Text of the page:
Can my child have a birth asphyxia case in Kingston, New Yorkeven if he/she does not meet all four of the ACOG factors for brain damage caused by lack of oxygen at birth?

The classic birth asphyxia case meets the four ACOG criteria for brain damage caused by lack of oxygen at birth: (1) Apgars of 5 or lower at one minute, five minutes and ten minutes after delivery; (2) pH level of the blood lower than 7.0; (3) multiple organ dysfunction, such as low functioning kidneys, liver, heart and/or brain; and (4) evidence of brain damage on imaging studies, such as a CT scan or MRI of the brain.  If your baby meets these ACOG criteria, there is no question that the lack of oxygen around the time of the birth caused the brain damage.

However, the question is whether a birth asphyxia case may have merit in the absence of some of the ACOG factors. The answer is "YES".  Some kinds of birth asphyxia cases do not involve the classic partial, prolonged deprivation of oxygen in utero that is most common for hypoxic ischemic encephalopathy ("HIE") cases; instead, some kinds of birth involve a sudden, complete deprivation of oxygen in utero that shuts off oxygen and nutrients to the baby almost immediately.  The best example is a baby who sustains brain damage as the result of a uterine rupture or placental previa.

When the mother's uterus ruptures, the baby is expelled forcefully out of the uterus and no longer has the placenta to deliver its oxgen and food supply. When this occurs, the baby has no oxygen supply and must be delivered immediately by emergency cesarean section. Otherwise, the baby will die or sustain brain damage.  In this kind of delivery, where there is an acute, total deprivation of oxygen and nutrients to the baby in utero, it is common that the baby would not meet all four of the ACOG criteria for brain damage caused by birth asphyxia. The baby would likely have low Apgar scores (normal Apgar scores are 7 and above), but he/she would not have an abnormal pH level or multiple organ dysfunction.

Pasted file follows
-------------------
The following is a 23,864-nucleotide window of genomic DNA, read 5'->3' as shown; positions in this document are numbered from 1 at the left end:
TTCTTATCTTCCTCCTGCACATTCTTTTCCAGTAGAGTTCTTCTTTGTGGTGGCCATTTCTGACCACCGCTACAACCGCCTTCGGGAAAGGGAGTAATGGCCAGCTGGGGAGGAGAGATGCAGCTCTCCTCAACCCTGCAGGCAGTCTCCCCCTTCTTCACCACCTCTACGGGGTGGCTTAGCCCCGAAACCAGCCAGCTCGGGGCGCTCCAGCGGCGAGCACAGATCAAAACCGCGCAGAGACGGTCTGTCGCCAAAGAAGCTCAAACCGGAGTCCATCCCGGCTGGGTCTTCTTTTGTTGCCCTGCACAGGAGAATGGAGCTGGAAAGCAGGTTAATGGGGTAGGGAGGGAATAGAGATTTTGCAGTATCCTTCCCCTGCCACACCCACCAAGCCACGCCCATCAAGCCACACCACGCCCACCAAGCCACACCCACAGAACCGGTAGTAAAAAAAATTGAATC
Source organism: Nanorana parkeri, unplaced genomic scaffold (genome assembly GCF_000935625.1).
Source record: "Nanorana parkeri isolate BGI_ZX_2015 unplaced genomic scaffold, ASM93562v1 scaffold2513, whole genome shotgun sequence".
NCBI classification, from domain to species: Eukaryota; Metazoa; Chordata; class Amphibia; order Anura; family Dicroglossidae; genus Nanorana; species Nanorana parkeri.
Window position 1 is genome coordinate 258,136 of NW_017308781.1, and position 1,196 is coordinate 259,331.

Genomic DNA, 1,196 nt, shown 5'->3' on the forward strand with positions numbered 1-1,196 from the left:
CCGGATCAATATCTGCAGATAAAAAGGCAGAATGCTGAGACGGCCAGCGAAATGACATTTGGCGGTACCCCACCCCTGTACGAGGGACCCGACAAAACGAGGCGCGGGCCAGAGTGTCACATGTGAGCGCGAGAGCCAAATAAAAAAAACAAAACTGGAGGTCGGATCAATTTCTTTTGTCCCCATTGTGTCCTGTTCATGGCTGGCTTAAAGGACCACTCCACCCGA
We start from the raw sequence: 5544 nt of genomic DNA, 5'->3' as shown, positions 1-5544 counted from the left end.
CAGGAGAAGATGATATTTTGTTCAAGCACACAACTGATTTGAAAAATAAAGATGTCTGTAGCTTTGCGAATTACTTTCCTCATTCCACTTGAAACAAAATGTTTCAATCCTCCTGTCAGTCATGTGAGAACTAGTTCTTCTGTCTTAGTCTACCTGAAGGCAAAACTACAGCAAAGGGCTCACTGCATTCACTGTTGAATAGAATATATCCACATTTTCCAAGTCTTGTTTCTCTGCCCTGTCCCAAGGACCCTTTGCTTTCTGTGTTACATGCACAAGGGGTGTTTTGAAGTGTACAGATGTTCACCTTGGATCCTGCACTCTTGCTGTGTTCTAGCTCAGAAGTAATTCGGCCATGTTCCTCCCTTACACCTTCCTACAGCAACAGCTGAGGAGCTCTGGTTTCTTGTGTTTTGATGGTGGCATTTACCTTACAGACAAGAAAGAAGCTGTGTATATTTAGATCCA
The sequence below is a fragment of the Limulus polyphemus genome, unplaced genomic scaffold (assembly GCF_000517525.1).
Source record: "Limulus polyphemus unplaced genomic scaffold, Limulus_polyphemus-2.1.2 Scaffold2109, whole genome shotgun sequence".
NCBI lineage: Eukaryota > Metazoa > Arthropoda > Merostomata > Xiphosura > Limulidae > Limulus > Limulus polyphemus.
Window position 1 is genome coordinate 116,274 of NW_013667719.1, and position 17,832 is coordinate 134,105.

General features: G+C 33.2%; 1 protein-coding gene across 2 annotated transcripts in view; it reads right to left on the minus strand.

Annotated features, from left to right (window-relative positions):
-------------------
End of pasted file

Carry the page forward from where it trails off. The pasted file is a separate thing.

In cases of an acute, total deprivation of oxygen to the baby, such as with a uterine rupture or placental previa, there is not enough time for the deprivation of oxygen to cause multiple organ dysfunction or abnormal levels of acid (pH) in the blood.  The answer is "YES" it is possible to have a birth asphyxia case without meeting all four of the ACOG factors for brain damage caused by lack of oxygen at birth.